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Limited insurance within the household: evidence from a field experiment in Kenya

Robinson, Jonathan (2011): Limited insurance within the household: evidence from a field experiment in Kenya.

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Abstract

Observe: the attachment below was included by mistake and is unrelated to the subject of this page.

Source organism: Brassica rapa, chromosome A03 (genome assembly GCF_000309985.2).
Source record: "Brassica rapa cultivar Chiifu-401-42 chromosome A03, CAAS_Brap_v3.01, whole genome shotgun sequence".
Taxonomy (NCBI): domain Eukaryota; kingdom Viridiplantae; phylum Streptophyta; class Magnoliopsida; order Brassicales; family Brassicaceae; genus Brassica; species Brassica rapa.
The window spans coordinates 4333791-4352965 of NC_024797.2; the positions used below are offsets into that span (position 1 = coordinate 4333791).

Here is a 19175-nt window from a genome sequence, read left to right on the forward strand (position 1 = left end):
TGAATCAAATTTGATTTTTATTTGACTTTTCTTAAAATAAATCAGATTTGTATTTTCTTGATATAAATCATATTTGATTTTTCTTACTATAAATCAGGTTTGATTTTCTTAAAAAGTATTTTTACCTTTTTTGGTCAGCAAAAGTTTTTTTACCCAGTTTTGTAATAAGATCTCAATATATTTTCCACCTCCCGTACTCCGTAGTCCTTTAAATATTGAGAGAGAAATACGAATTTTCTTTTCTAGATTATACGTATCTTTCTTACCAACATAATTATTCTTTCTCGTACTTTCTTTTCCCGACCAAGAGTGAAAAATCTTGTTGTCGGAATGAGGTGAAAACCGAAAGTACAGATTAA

In many developing countries, unexpected income shocks are common, formal insurance is absent, and informal inter-household risk-sharing networks are unable to provide full insurance. An important question is therefore whether risk sharing within the household is effective. I conducted a field experiment in Western Kenya in which 142 married couples were followed for approximately 8 weeks. Every week, each individual had a 50% chance of receiving an income shock equivalent to a few days' income. Since these shocks are, by definition, small relative to lifetime income, they should not affect intra-household bargaining power and should only affect a Pareto efficient household through the pooled budget constraint. However, I find that men increase their private consumption when they receive the shock but not when their wives do, a rejection of efficiency. I present evidence that such behavior is not specific to the experiment - both husbands and wives spend more on themselves in weeks in which their labor income is higher. The results suggest that insurance is limited even within the households in this sample.

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